100,000 invited to post their genomes online – in the name of science
A hundred thousand British volunteers could have their genetic information available to anyone in the world. Some scientists warn the Personal Genome Project may be a step too far for confidentiality.
The project is US-based and allows people to find out more about their genetic profiles, plus contribute to advances in medical science. Volunteers from America and Canada have already joined the project.
To participate, people have to be at least 18 years old and understand the risks and benefits when they apply online. They fill out a detailed health history and complete a 19-page consent form.
They will later get their genome analysis and have a four-week "cooling off" period before deciding if they want their data to go online, Reuters reported.
Discovering the role of the genetic code may help to battle complex diseases like cancer, or discover why some people have special traits like perfect musical pitch, according to Stephan Beck, professor of medical genomics at the UCL Cancer Institute and director of the British project.
The project aims to sequence 50 people’s genomes, the 3 billion chemical pairings that make up human DNA, in the first year of the project.
The volunteers will be warned of possible implications, as there are a few challenges that the project faces, and the main one is ethical.
The genome gives a person’s entire genetic information, and revealing the data could also disclose the presence of yet undetected illnesses or elevated risks of developing conditions like Alzheimer’s.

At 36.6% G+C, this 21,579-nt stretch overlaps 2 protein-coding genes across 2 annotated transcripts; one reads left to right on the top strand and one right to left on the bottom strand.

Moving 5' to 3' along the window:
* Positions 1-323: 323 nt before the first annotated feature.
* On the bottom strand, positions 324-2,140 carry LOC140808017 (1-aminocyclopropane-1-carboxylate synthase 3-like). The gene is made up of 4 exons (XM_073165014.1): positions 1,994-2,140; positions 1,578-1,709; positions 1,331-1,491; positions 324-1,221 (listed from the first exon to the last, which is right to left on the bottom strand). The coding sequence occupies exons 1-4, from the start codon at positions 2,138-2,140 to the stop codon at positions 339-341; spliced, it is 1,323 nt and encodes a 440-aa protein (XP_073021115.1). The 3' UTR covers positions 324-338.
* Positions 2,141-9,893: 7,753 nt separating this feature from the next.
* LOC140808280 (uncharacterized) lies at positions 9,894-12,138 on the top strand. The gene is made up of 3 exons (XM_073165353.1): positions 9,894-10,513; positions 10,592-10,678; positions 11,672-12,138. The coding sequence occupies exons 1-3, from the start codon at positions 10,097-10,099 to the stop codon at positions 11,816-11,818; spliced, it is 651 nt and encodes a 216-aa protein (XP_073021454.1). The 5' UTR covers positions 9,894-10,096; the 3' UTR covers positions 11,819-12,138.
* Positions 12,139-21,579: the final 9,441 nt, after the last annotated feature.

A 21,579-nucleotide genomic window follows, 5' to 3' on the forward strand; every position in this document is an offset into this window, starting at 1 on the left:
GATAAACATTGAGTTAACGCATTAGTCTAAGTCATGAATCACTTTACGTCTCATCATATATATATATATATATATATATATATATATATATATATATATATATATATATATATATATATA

Another controversy is that an open-access DNA database could trigger fraudulent use of people’s information.
Scientists are also cautious about the project.
"GeneWatch UK’s view is that people should think twice before agreeing to share their genome openly. Remember your DNA contains a unique genetic code which can be used to track you and identify your relatives. Stored online it will be accessible to police, security and border agencies based in any country," Helen Wallace, of GeneWatch British non-profit group specializing in genetics, told The Guardian.
Read the full article at: rt.com
Those volunteering will be warned about the implications for their own privacy and that of their families, according to Stephan Beck, professor of medical genomics at the UCL Cancer Institute and director of the British project.
To enroll, participants will have to be aged at least 18 and pass an online exam to check they understand the risks and benefits. After getting an analysis of their genome, they will also have a four-week "cooling off" period before deciding whether they want their data to go online.
Since the first human-genome map was unveiled in 2000, some 25,000 people around the world have had their genomes sequenced - but just a fraction of this genetic information is publicly available for all scientists to scrutinize.
In the United States, Church has signed up some 3,000 volunteers for his open-access project, with a few hundred more in Canada, although only around 200 full genomes have yet been sequenced.
He predicted genome sequencing will speed up as the cost continues to fall dramatically - it has come down from $1 billion 20 years ago to a few thousand dollars today.
READ: Oops: Widespread Human DNA Contamination Seen in Genome Databases
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